"The response that we are getting from the NATO countries is that they are not ready to even discuss having us in NATO, not for the closest period of five or 10 years. We would not fight for the NATO applications, we would fight for the result, but not for the process," said Arakhamia.
Russian President Vladimir Putin said on Sunday his country is ready for dialogue with the Ukrainian authorities and foreign partners.
Putin made the remarks in a phone conversation with Turkish President Recep Tayyip Erdogan, during which the Russian president also expressed the hope that the representatives of Ukraine will take a more constructive approach during the planned next round of negotiations.
The assault has sent more than 1.5 million Ukrainians fleeing abroad, and triggered sweeping sanctions that have isolated Russia in a way never before experienced by such a large economy.
Russia denies targeting civilians. It calls its campaign a "special military operation" to disarm Ukraine and arrest leaders it calls neo-Nazis.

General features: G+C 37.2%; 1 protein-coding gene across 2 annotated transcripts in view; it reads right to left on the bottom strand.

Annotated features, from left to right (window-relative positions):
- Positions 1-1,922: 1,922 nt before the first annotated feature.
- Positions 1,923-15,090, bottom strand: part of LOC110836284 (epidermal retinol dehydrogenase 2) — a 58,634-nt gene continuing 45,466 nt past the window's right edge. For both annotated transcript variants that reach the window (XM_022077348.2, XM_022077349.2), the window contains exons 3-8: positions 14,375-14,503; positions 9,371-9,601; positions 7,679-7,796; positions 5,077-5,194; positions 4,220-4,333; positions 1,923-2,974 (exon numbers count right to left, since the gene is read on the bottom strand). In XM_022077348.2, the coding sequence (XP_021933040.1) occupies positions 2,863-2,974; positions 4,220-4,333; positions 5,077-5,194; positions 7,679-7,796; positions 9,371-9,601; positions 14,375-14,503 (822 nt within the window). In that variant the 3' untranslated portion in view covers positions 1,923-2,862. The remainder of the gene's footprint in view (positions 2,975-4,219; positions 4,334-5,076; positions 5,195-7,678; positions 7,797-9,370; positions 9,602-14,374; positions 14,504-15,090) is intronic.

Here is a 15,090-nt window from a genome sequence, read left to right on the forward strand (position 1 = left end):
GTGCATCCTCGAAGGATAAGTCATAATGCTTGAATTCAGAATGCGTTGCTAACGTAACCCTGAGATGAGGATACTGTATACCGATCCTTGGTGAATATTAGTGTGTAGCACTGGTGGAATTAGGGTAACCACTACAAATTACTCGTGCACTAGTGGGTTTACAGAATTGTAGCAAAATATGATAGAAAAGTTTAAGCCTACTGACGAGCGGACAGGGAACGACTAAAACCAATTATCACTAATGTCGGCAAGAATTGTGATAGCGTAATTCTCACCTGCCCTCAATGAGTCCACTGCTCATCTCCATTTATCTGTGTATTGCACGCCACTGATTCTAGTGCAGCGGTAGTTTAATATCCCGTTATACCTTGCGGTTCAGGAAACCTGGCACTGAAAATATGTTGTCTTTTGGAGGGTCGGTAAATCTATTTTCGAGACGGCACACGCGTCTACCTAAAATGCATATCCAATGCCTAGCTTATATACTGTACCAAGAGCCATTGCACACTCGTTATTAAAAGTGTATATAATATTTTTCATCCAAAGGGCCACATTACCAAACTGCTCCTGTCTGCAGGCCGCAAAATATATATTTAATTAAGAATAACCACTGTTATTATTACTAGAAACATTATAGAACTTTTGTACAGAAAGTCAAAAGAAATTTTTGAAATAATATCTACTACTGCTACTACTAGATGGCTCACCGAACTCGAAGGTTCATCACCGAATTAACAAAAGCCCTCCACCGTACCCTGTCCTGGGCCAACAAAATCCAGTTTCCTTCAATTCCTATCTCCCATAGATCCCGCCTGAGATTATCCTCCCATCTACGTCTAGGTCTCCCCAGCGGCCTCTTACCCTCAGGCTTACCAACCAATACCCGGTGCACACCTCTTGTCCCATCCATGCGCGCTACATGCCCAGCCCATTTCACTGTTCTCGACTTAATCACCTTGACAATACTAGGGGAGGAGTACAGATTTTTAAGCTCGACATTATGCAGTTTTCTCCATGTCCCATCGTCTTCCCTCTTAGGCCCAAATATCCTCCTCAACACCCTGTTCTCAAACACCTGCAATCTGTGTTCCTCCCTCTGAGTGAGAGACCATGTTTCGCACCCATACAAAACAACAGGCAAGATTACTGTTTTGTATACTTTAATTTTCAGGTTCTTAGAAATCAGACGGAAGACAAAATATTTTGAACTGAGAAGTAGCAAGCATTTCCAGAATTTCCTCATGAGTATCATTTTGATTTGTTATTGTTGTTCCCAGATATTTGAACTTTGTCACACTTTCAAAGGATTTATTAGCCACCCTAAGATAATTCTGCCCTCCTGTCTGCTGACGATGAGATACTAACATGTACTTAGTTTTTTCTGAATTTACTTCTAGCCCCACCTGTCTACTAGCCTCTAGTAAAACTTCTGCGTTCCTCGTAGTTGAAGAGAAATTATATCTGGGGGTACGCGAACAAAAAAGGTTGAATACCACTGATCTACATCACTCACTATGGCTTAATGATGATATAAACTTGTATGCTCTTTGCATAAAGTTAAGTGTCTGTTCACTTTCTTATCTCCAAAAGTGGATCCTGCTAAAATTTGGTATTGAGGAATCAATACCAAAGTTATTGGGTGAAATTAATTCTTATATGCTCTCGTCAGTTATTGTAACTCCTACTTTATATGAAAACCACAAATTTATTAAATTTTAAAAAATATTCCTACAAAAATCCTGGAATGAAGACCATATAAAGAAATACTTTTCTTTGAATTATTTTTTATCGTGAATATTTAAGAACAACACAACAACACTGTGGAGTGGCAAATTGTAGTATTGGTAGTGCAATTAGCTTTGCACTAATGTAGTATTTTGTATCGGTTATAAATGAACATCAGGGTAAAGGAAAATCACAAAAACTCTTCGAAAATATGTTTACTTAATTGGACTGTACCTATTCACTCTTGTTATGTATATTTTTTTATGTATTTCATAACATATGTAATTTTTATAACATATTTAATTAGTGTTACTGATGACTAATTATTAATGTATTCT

The general staff of Ukraine's armed forces said Russian forces were "beginning to accumulate resources for the storming of Kiev," a city of more than 3 million, after days of slow progress in their main advance south from Belarus.
While Russia's advance in the north on Kiev has been stalled for days with an armored column stretching for miles along a highway, it has had more success in the south, pushing east and west along the Black and Azov sea coasts.
About 200,000 people remained trapped in Mariupol, most sleeping underground to escape more than six days of shelling by Russian forces that has cut off food, water, power and heating, according to the Ukrainian authorities.
About half the people in the city were due to be evacuated on Sunday, but that effort was aborted for a second day when a ceasefire plan collapsed as the sides accused each other of failing to stop shooting and shelling.快3平台
Chinese envoy calls for joint efforts to ensure safety of nuclear facilities in Ukraine******
This screen grab taken on March 4, 2022, from a footage of the Zaporizhzhia nuclear authority shows a wide view of the Ukrainian nuclear plant.